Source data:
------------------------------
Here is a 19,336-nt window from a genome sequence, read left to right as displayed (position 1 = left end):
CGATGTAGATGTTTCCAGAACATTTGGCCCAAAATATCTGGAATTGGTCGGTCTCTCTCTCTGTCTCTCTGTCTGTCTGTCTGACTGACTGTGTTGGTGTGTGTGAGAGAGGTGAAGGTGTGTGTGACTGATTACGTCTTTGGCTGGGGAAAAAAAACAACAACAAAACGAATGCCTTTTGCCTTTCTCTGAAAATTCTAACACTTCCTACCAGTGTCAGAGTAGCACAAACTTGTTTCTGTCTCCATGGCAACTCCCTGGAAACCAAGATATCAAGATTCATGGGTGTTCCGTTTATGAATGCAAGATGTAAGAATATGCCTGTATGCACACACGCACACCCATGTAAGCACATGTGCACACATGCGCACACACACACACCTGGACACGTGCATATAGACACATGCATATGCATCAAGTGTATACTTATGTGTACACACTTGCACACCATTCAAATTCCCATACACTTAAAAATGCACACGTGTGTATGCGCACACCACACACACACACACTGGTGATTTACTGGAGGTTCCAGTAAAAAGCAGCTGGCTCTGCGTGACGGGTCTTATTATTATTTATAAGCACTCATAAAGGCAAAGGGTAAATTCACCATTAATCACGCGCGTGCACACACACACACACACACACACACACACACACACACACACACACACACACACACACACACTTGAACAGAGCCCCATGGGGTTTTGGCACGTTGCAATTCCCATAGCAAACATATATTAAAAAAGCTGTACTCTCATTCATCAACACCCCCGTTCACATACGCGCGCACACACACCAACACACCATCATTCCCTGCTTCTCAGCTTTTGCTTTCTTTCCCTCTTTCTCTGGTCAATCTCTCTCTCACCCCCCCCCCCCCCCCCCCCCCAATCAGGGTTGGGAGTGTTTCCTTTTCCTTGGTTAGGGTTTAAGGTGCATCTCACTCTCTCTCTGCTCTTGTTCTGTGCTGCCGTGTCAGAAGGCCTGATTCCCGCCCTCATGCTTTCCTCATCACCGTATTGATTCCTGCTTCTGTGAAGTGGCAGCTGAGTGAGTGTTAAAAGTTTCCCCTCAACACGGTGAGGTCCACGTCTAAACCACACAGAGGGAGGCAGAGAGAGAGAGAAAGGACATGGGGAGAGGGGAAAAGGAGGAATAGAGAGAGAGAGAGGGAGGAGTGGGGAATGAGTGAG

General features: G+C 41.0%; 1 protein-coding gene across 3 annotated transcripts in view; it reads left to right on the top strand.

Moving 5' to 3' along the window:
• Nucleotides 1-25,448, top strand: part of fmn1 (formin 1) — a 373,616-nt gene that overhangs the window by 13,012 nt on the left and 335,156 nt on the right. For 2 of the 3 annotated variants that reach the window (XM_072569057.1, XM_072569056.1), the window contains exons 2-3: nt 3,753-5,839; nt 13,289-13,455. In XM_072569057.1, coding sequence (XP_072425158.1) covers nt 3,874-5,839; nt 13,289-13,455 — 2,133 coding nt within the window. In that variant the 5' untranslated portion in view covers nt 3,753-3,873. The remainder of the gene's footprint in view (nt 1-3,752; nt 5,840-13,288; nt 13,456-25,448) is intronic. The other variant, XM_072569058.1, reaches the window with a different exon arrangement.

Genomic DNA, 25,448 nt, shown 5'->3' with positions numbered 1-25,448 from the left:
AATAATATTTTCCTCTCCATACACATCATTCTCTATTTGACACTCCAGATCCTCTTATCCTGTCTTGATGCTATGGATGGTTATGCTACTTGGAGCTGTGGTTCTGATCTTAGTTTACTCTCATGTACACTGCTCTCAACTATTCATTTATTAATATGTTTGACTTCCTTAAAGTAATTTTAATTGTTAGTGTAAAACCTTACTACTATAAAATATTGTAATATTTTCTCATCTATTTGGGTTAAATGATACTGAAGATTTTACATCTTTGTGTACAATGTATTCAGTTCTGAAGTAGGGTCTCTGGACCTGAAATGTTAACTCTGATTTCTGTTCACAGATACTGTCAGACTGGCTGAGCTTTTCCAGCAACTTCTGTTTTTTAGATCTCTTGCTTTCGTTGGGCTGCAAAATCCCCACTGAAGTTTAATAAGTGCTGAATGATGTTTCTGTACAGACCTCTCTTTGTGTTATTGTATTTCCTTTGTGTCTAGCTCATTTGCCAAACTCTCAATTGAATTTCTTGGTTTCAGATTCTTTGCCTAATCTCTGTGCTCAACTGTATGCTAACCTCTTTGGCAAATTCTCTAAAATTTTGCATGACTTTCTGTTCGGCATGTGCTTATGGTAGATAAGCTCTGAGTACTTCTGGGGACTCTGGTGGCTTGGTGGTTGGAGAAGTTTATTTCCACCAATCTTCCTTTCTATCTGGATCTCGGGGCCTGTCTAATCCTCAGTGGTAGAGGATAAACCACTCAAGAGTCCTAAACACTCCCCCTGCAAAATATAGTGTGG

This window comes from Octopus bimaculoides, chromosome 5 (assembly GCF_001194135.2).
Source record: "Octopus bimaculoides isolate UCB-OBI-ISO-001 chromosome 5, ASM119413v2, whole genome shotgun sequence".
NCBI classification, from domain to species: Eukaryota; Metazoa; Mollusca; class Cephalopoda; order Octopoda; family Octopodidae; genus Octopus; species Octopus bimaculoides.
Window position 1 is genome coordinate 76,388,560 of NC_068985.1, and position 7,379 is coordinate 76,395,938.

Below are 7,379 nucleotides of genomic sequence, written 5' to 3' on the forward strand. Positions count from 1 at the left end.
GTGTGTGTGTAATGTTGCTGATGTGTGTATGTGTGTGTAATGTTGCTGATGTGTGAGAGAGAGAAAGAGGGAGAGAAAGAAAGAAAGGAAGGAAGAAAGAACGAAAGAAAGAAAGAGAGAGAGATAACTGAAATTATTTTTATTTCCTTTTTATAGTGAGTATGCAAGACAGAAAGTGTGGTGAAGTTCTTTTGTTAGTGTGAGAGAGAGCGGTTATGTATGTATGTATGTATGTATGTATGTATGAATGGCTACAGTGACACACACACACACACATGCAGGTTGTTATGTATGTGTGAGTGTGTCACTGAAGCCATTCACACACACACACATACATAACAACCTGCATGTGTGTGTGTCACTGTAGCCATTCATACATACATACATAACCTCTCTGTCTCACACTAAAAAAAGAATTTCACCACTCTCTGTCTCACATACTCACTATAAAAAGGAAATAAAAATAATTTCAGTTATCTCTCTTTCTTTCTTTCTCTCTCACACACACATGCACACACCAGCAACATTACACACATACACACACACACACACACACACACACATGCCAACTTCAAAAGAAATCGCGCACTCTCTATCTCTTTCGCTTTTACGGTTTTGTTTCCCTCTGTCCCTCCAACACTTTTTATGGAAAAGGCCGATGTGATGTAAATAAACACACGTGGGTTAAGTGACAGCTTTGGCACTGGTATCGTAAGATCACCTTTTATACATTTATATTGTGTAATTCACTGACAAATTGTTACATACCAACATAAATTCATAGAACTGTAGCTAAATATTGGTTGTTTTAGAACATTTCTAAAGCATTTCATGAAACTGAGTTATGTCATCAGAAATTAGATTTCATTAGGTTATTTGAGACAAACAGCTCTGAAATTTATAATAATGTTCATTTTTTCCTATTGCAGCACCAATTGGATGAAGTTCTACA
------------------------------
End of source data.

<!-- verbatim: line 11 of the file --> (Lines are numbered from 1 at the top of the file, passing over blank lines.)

Window position 1 is genome coordinate 76,388,560 of NC_068985.1, and position 7,379 is coordinate 76,395,938.